Cancer Women's Health

Cervical Cancer is Preventable: Life-Saving Actions You Should Take

January 31, 2019

Cervical Cancer is Preventable: Life-Saving Actions You Should Take

Women shouldn’t have to die from cervical cancer and it is preventable – if you take action. For a physician, that’s the best possible news, we have the tools we need to help women protect themselves.

The Numbers Associated With Cervical Cancer

Getting women to take advantage of those tools is our challenge. A study published in the Journal of Women’s Health found that just over half of US women age 21 to 29 and less than two-thirds of women age 30 to 65 were up-to-date with cervical cancer screenings. It’s, in the words of the researchers’ report, “unacceptably low.”

It may be that women just don’t know what they need to do, or why. As poet Maya Angelou famously said, “when you know better, do better.”

We know better about cervical cancer, and we can do better. These numbers may help you understand the importance of taking action:

  • >13,000 women in the U.S. are diagnosed with cervical cancer each year
  • >4,000 die as a result
  • >90% of cervical cancers are caused by human papillomavirus (HPV) infection
  • >93% of cervical cancers can be prevented by early screenings and HPV vaccinations

How Does HPV Cause Cervical Cancer?

If you haven’t heard of human papillomavirus, or HPV, you may be surprised to find out it’s extremely common. At any time, there are approximately 79 million people in the U.S. with HPV.

An infected person usually has no visible signs or noticeable symptoms of the virus. Most HPV infections resolve on their own, but lasting HPV infections can cause genital warts or certain kinds of cancer, particularly cervical cancer. Skin-to-skin contact passes the virus, and while condoms lower your risk of getting HPV, they do not fully protect against HPV.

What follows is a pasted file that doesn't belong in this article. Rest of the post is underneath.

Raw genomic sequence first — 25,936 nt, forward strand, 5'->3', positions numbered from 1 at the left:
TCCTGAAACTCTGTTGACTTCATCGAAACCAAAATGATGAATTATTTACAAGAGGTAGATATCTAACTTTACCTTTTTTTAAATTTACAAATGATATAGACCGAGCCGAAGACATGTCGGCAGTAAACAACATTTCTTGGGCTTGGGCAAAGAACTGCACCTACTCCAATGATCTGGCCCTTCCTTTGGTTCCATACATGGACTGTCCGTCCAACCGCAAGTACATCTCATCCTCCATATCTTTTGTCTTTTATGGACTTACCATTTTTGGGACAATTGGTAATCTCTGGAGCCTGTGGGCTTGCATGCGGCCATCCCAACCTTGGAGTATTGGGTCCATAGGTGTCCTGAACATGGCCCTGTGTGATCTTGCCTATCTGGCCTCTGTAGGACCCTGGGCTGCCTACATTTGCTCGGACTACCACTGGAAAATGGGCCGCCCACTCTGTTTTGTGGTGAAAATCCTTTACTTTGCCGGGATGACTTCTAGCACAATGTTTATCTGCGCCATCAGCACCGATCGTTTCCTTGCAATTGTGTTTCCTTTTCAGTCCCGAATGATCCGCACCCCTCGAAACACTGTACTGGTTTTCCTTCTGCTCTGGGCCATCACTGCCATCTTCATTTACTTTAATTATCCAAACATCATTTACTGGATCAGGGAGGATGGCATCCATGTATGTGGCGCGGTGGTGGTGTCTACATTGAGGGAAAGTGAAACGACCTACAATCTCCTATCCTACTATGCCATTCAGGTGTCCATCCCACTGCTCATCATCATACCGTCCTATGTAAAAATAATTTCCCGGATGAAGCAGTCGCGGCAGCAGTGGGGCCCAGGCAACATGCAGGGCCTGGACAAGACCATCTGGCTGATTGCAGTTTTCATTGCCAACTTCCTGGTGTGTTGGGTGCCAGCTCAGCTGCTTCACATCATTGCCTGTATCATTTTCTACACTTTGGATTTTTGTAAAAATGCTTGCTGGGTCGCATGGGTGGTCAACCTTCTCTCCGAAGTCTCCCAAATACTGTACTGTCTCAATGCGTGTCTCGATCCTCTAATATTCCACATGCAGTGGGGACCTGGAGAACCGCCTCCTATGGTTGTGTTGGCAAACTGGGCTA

Detection and Prevention of Cervical Cancer

That’s why detection is essential. Women are recommended to undergo a routine screening every three years with a Pap test and every five years with a Pap-HPV co-test.

  • Pap tests find cell changes in the cervix caused by HPV
  • Co-tests combine Pap testing and HPV DNA testing

Prevention via vaccination is also very strongly recommended. The Centers for Disease Control and Prevention recommends that all girls and boys get the HPV vaccination at age 11 or 12. That’s because the vaccine produces a stronger immune response when taken during the preteen years.

  • Before age 14, and only two doses are needed
  • Between age 14 and 35, three doses are needed

The HPV vaccine helps prevent infection from:

  • High-risk HPV types that can lead to cervical cancer
  • Low-risk HPV types that cause genital warts

As a physician, I’m urging you do take action against cervical cancer – for yourself and for your children. Together, we can make cervical cancer a thing of the past.

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